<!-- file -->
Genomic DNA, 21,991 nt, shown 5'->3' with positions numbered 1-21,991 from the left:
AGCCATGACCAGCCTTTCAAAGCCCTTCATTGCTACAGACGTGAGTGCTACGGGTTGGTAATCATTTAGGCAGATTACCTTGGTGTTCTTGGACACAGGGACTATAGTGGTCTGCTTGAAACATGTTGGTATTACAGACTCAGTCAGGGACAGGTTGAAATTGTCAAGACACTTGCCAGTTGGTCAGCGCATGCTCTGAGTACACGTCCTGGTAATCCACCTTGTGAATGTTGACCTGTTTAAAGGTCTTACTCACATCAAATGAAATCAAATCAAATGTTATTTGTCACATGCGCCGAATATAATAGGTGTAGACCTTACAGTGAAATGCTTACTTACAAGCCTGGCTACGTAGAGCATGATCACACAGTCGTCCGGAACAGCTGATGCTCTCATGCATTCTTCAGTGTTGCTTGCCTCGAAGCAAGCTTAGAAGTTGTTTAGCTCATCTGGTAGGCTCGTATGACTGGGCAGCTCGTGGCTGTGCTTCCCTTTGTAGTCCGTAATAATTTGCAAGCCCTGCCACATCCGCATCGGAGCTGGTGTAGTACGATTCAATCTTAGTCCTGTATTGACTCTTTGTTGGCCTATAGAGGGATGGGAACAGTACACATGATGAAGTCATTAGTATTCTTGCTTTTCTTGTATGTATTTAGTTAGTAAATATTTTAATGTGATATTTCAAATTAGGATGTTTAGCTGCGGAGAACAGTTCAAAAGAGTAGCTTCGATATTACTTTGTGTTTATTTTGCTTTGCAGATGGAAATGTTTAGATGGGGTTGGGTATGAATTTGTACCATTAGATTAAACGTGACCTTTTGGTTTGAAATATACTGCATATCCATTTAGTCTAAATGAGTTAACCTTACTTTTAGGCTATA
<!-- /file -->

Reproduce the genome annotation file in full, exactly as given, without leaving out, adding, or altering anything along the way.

Genomic DNA, 21,991 nt, shown 5'->3' with positions numbered 1-21,991 from the left:
AGCCATGACCAGCCTTTCAAAGCCCTTCATTGCTACAGACGTGAGTGCTACGGGTTGGTAATCATTTAGGCAGATTACCTTGGTGTTCTTGGACACAGGGACTATAGTGGTCTGCTTGAAACATGTTGGTATTACAGACTCAGTCAGGGACAGGTTGAAATTGTCAAGACACTTGCCAGTTGGTCAGCGCATGCTCTGAGTACACGTCCTGGTAATCCACCTTGTGAATGTTGACCTGTTTAAAGGTCTTACTCACATCAAATGAAATCAAATCAAATGTTATTTGTCACATGCGCCGAATATAATAGGTGTAGACCTTACAGTGAAATGCTTACTTACAAGCCTGGCTACGTAGAGCATGATCACACAGTCGTCCGGAACAGCTGATGCTCTCATGCATTCTTCAGTGTTGCTTGCCTCGAAGCAAGCTTAGAAGTTGTTTAGCTCATCTGGTAGGCTCGTATGACTGGGCAGCTCGTGGCTGTGCTTCCCTTTGTAGTCCGTAATAATTTGCAAGCCCTGCCACATCCGCATCGGAGCTGGTGTAGTACGATTCAATCTTAGTCCTGTATTGACTCTTTGTTGGCCTATAGAGGGATGGGAACAGTACACATGATGAAGTCATTAGTATTCTTGCTTTTCTTGTATGTATTTAGTTAGTAAATATTTTAATGTGATATTTCAAATTAGGATGTTTAGCTGCGGAGAACAGTTCAAAAGAGTAGCTTCGATATTACTTTGTGTTTATTTTGCTTTGCAGATGGAAATGTTTAGATGGGGTTGGGTATGAATTTGTACCATTAGATTAAACGTGACCTTTTGGTTTGAAATATACTGCATATCCATTTAGTCTAAATGAGTTAACCTTACTTTTAGGCTATA